Honouring Our Heroes

Honouring Our Heroes
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A Heartfelt Thank You to Nurses on International Nurses Day.

10th May 2024


Our nurses. Our future.

International Nurses Day is coming up on May 12, a global celebration for each and every nurse from the past, present and in the making! The date is significant, being the birthday of Florence Nightingale who epitomises the unique and special traits of our beloved nurses.
 

The Life of a Nurse

SwanCare’s General Manager of Health and Aged Care Services, Julie Atkinson, had an impressive 40-year career in nursing, starting in acute, then moving to community and residential. “My kids tell me that I'm working towards retirement with the steps I’ve taken” laughs Julie. “I love it though. It’s a life of copious amounts of tea, coffee, and biscuits!”

Julie has first-hand appreciation of the hard work involved in being a nurse. “Nurses do an exceptional job,” said Julie, “I appreciate my staff every day. I’m in awe of their capabilities and resistance to the challenges they deal with. They manage complex issues, behaviour issues, as well as palliative. And they continue to do so with a smile on their face. I recognise them every day, but it is wonderful to have a national day to recognise them.”

SwanCare’s Clinical Operations Manager, Duska Bodegrajac, also speaks from experience, as a Registered Nurse since 2009. “The work is hard,” said Duska. “There’s no other job where you can really say you deal with blood, sweat and tears, all in a day’s work.”

There’s no denying it’s a tough job, so what drives a nurse to come back to work day after day? What’s their drive? “I feel it’s a privilege to be a nurse,” explains Duska. “I hope to make someone’s life the best it can be by supporting them from entry care to the day they depart. When you’re a nurse, you know you’re making a difference."
 

Playing a Crucial Role in Society

Duska has countless stories about how she’s seen nurses make a significant impact on someone’s life. “There are so many examples,” said Duska.

“For example, someone might come to us post-stroke, where they are unable to move without support, or live by themselves at home. Nurses play a vital role in the enablement process, and we’ve had many success stories where people are rehabilitated and can then return to their homes or communities to live with support.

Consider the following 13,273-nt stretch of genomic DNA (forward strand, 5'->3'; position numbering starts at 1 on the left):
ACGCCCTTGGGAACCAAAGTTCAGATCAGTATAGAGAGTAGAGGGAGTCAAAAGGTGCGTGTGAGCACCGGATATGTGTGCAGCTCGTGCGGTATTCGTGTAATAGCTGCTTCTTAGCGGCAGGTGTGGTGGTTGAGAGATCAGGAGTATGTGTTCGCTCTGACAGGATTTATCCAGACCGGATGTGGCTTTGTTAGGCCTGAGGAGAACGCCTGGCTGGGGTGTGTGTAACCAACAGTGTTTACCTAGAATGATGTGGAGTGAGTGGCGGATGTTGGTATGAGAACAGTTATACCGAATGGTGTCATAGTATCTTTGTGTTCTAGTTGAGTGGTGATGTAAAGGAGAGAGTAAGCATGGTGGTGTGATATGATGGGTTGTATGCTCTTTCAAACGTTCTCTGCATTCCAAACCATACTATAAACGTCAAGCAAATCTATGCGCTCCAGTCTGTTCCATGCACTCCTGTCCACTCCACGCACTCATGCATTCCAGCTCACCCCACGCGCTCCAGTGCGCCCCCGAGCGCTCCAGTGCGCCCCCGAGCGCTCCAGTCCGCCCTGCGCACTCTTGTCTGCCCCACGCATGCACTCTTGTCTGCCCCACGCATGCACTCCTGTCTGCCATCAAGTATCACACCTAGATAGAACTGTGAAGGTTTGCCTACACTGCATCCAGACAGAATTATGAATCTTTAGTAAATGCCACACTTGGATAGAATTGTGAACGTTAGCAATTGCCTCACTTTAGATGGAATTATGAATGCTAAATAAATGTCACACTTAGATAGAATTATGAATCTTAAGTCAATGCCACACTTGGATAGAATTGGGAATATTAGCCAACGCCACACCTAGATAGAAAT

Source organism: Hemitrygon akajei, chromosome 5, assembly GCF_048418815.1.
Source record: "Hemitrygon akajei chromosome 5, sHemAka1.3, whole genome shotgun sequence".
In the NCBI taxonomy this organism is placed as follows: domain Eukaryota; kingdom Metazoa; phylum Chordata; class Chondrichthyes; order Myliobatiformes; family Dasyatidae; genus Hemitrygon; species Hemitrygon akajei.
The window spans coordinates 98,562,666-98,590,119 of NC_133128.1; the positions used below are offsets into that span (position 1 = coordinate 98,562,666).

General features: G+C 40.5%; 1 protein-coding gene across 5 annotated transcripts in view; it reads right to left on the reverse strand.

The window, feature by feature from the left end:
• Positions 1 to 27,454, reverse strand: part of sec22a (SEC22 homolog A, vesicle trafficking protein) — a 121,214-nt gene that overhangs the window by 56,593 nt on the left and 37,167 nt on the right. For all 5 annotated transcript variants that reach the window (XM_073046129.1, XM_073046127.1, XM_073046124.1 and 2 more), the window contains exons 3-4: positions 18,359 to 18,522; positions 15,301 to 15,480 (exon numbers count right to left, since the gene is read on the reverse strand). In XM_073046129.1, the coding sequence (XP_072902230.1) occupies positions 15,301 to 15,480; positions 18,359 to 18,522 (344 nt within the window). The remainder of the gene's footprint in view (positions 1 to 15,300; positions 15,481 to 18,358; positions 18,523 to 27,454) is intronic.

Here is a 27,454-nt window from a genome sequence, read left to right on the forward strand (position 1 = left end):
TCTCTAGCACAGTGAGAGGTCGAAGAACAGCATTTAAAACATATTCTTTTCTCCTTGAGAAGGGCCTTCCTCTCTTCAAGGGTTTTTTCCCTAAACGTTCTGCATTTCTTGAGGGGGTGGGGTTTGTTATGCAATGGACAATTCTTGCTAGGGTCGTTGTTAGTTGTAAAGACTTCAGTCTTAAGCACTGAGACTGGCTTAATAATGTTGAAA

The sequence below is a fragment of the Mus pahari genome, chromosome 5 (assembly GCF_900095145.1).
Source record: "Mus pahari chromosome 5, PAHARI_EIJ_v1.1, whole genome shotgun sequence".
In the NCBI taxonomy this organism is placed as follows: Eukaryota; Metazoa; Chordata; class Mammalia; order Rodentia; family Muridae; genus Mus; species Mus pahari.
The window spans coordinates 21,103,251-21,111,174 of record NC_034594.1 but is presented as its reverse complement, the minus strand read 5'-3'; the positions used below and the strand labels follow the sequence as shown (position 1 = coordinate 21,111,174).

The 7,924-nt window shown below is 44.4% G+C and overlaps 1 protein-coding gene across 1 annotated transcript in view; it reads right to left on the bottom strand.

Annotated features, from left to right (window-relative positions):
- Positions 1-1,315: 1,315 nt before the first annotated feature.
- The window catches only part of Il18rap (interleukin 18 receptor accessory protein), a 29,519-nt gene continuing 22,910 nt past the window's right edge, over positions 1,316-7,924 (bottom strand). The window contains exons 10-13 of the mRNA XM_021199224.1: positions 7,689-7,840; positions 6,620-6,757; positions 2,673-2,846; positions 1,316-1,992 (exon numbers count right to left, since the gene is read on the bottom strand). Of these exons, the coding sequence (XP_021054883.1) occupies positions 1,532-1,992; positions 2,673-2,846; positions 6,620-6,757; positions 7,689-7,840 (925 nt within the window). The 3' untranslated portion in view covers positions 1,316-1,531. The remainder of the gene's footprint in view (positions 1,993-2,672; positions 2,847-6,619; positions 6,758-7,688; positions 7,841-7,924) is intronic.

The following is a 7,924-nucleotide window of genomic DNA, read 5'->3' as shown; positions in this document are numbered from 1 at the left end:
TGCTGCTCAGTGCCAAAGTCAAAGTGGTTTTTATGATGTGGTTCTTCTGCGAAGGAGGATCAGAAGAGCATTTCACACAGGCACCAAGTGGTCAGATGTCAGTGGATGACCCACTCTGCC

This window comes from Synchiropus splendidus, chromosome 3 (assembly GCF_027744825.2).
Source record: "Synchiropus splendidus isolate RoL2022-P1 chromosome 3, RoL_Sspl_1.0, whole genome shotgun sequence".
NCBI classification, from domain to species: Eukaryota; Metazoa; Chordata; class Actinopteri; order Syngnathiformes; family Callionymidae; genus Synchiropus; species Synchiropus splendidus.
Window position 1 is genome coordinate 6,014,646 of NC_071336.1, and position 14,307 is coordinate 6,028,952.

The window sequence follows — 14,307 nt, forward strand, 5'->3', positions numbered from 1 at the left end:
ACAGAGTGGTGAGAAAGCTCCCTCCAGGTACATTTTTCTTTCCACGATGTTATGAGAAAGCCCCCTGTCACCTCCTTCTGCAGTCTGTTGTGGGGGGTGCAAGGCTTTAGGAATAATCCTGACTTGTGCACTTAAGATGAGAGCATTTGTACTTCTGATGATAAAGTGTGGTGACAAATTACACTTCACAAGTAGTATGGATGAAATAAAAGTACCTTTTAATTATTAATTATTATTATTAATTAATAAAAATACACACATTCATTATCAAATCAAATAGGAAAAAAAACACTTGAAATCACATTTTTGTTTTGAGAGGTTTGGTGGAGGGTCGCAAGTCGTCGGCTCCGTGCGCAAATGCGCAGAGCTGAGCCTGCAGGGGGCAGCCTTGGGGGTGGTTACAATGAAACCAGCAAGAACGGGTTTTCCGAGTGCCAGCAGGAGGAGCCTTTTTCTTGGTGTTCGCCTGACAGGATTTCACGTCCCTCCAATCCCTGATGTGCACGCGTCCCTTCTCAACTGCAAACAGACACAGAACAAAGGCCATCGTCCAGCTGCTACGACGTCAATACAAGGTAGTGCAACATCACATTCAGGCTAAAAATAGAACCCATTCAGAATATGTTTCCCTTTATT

Also, there’s times when people don’t want to let go of their life in the community, resulting in an unsuccessful admission. We can provide the support and education to help them transition from community to care so they can enjoy their life here. There was one case where a resident said they felt like they were living in a hotel here!”

Julie agrees with Duska’s sentiment. “Speaking from experience it’s something intuitive,” said Julie. “It’s wanting to make things better, wanting to do the best you can. It sounds corny but you’re called to that profession. I’ve spoken to many people who have left other industries and gone on to do nursing because they feel it’s more fulfilling for them. It’s an individual calling.”
 

The Innate Traits of a SwanCare Nurse

Julie has great admiration for all nurses and reflects on what makes the SwanCare team in particular so special. “They’re kind, compassionate, considerate people,” said Julie. “We offer full support to our nurses inside and outside of work, we want to help meet their needs, whether that’s through achieving goals in their education or supporting them in personal family situations. Whatever we can do to help our nurses, we will.”

Duska has similar words of admiration for our nurses. “They genuinely care. They’re dedicated, capable and have the knowledge and skills to deliver evidence-based care. They’re also resilient and humble enough to come to us for guidance and support when they need it.”

Our nurses are our future. They protect those around them and make the world a better place, however cheesy that sounds. They tirelessly care for our residents with an unwavering commitment and kindness.

“I would like to thank each and every nurse that works here for the excellent job they do every day,’” said Duska, “for the positive change they bring to the lives of our residents, family members of residents and the wider community.”


Today, and every day, we extend our deepest gratitude to nurses worldwide for their invaluable contributions to healthcare and humanity.

 

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